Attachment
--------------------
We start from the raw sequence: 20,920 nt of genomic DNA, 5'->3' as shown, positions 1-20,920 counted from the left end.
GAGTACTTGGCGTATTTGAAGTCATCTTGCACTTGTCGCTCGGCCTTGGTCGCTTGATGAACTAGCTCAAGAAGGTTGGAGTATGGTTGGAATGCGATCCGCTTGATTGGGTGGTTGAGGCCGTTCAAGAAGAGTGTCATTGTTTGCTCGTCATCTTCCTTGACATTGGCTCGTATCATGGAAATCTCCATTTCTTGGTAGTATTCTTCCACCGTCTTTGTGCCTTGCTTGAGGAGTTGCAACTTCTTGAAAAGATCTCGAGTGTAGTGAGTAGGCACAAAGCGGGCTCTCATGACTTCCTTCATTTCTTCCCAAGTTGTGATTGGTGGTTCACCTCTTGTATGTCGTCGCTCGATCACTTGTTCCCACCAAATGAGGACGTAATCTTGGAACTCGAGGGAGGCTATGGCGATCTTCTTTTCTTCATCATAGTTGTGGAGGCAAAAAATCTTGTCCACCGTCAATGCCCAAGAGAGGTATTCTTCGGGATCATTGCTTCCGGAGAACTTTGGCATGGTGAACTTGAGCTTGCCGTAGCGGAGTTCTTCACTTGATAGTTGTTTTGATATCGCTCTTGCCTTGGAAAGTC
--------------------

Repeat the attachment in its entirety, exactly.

We start from the raw sequence: 20,920 nt of genomic DNA, 5'->3' as shown, positions 1-20,920 counted from the left end.
GAGTACTTGGCGTATTTGAAGTCATCTTGCACTTGTCGCTCGGCCTTGGTCGCTTGATGAACTAGCTCAAGAAGGTTGGAGTATGGTTGGAATGCGATCCGCTTGATTGGGTGGTTGAGGCCGTTCAAGAAGAGTGTCATTGTTTGCTCGTCATCTTCCTTGACATTGGCTCGTATCATGGAAATCTCCATTTCTTGGTAGTATTCTTCCACCGTCTTTGTGCCTTGCTTGAGGAGTTGCAACTTCTTGAAAAGATCTCGAGTGTAGTGAGTAGGCACAAAGCGGGCTCTCATGACTTCCTTCATTTCTTCCCAAGTTGTGATTGGTGGTTCACCTCTTGTATGTCGTCGCTCGATCACTTGTTCCCACCAAATGAGGACGTAATCTTGGAACTCGAGGGAGGCTATGGCGATCTTCTTTTCTTCATCATAGTTGTGGAGGCAAAAAATCTTGTCCACCGTCAATGCCCAAGAGAGGTATTCTTCGGGATCATTGCTTCCGGAGAACTTTGGCATGGTGAACTTGAGCTTGCCGTAGCGGAGTTCTTCACTTGATAGTTGTTTTGATATCGCTCTTGCCTTGGAAAGTC